One Little Lie by Sam Carrington

onelittlelie

Length: 385 pages

Please note that the cover Image leads to a universal Amazon buy link for the book

What they say:

‘My name is Alice. And my son is a murderer.’

Deborah’s son was killed four years ago. Alice’s son is in prison for committing that crime.

Deborah would give anything to have her boy back, and Alice would do anything to right her son’s wrongs.

Driven by guilt and the need for redemption, Alice has started a support group for parents with troubled children. But as the network begins to grow, she soon finds out just how easy it is for one little lie to spiral out of control…

They call it mother’s intuition, but can you ever really know your own child?

Deeply psychological and suspenseful, One Little Lie is a twisty and unnerving story about the price of motherhood and the unthinkable things we do to protect our children.Perfect for fans of Cara Hunter and Laura Marshall.

The Review: I had heard so much about Sam Carrington, and kept saying that I needed to get to her books, and, now that I’ve read this I will most definitely be returning for more. This is the story of (as you see in the blurb) a number of women, linked by their children’s crimes. It’s an ingenious premise, when a person commits a crime they have little thought of the impact it will have on their parents or how their parents will cope with the knowledge that they have given to the world a person that others see as evil, whereas they need to find a way to put together the idea of their child committing a crime with the memories of their child as a child or in their good times.

There are numerous povs in this book and I was thrilled to see some of them as each added a new dimension, however some people might find there too be too many (I like a lot of characters in a book). I will say that there is little mention of Connie in the blurb, the psychiatrist turned detective in the novel, where I felt she was one of the lead people to follow. Connie has her own issues which arise from an event that happened before the book.  I felt this was a pity-I had read that this could be read as a standalone- I feel like I could have done with knowing Connie’s backstory in more detail and would have enjoyed it, but will head back to read it anyway!

All in all a book I really enjoyed with twists, turns and surprises that I appreciated. Thanks so much to Avon  for the book in return for an honest review.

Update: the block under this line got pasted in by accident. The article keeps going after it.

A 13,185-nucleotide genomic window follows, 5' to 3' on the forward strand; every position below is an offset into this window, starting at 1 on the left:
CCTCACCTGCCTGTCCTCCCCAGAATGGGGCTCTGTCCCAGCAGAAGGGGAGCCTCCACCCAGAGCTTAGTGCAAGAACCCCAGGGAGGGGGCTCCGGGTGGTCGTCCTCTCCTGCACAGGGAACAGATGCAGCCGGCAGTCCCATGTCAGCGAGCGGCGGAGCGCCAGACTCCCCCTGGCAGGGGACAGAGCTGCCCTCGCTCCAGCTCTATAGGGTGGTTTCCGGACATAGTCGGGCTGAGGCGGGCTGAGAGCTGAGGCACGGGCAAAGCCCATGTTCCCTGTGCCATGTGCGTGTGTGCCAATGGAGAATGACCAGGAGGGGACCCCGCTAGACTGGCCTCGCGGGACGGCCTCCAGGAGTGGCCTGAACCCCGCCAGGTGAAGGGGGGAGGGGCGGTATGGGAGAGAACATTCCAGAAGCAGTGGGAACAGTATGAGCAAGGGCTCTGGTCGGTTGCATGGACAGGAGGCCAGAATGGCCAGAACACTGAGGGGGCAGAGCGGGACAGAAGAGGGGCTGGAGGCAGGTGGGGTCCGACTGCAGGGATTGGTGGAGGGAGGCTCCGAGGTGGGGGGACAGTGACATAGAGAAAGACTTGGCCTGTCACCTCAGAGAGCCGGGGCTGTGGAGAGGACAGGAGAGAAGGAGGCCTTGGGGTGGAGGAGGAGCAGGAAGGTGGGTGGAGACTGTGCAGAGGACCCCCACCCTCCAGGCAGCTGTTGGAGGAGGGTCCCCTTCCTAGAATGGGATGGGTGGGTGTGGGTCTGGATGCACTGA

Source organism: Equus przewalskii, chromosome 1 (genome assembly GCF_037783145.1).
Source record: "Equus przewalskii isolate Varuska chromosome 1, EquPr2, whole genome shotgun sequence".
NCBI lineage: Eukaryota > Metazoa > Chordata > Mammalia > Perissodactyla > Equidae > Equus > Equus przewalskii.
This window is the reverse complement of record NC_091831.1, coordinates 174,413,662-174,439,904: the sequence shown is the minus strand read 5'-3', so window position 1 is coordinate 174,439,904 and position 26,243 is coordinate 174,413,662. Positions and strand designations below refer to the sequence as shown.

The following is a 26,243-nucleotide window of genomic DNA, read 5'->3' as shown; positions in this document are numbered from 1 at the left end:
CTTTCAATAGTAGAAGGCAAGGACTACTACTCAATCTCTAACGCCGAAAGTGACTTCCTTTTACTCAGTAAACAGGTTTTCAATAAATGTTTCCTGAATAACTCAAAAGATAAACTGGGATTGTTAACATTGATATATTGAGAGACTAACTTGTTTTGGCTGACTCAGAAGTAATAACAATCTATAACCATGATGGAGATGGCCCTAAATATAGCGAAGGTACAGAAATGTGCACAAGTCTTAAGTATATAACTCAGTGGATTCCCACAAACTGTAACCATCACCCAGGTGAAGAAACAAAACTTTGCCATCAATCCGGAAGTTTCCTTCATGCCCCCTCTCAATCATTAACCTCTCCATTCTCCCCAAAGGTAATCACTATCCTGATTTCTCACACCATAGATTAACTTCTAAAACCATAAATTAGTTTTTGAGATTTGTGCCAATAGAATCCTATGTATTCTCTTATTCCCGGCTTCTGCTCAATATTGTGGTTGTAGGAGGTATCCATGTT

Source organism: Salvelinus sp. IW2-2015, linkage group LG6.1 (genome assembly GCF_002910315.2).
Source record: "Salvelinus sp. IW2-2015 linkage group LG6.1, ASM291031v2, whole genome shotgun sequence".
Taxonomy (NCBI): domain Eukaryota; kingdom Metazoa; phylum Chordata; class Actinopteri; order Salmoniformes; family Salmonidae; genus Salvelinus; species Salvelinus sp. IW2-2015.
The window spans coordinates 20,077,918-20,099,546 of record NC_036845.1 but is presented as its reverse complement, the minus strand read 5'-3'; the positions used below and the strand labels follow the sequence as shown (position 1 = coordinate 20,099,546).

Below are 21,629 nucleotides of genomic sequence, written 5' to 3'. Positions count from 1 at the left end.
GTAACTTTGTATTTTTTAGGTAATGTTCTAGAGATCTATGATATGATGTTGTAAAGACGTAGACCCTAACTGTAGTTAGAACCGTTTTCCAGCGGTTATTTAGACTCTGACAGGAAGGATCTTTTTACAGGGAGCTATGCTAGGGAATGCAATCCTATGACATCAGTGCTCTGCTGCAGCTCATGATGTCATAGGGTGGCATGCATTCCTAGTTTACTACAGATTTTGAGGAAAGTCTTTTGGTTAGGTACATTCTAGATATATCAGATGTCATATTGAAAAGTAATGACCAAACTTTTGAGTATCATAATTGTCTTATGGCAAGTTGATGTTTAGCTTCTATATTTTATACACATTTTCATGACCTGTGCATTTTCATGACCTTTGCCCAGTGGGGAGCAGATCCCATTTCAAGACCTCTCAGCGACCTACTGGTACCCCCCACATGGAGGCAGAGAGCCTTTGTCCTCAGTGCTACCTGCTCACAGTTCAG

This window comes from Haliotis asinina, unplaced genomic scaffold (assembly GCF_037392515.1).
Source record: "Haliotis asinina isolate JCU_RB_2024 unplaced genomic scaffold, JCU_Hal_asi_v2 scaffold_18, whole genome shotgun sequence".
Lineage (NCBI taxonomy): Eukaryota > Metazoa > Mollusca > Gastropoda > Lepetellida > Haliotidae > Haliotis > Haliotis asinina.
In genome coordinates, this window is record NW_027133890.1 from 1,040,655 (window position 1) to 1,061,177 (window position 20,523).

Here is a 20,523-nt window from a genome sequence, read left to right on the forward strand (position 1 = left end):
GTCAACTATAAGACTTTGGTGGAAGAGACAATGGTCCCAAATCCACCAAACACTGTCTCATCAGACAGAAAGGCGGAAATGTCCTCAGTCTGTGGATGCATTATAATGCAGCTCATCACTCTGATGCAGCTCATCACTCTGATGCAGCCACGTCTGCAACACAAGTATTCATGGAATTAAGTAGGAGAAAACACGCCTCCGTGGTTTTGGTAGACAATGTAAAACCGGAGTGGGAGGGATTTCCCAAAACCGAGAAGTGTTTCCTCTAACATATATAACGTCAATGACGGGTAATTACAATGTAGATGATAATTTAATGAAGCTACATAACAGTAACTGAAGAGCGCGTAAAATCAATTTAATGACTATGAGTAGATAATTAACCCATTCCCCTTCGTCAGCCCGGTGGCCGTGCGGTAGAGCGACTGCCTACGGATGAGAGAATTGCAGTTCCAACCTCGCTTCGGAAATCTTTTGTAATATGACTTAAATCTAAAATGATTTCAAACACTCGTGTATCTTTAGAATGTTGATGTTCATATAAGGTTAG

Rating: 4/5

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My Sisters and Me by Lisa Dickenson

mysistersandme

Length: 400 pages

Please note that the cover image leads to a universal Amazon buy link for the book

What they say: They’re fixing up their childhood home. It’s going to get messy.

When Willow Lake asks her daughters for help renovating the family home, each has a reason to hesitate about returning to Maplewood . . .

For quiet and bookish Emmy going back to the town that ridiculed her fills her with dread.

The youngest Noelle is perfectly comfortable in herself now, but once wanted to fit in so badly that she walked away from her first love. A first love who still lives in Maplewood.

And outspoken Rae is painfully aware of how much the townspeople hurt her little sisters growing up. She didn’t protect them then, but there’s no way she’ll let history repeat itself.

The sisters agree to go home and make the best of it. After all if they’ve changed over the years, it’s possible the townspeople have too . . . isn’t it?

The BRAND NEW feel-good, kick-ass novel about sisterhood and second chances. Perfect for fans of Sophie Kinsella, Lindsey Kelk, Mhairi McFarlane and Anna Bell.

The Review: I have to admit something. (Whispers)I’ve never read a Lisa Dickenson novel. I seem to have them all on my Kindle, it’s just, well, you know how it is, the books you buy out of interest seem to get bumped all the time. But no longer. I loved this book! It is the story of three sisters who are deciding to help renovate their childhood home, a kookly Halloween-esque abode just outside the town of Maplewood, where they didn’t have the easiest of upbringings. Turns out the townspeople thought their parents were witches, and spent their time shunning the three very different sisters and trying to get them to leave. Each sister was picked apart and there was bullying and meanness.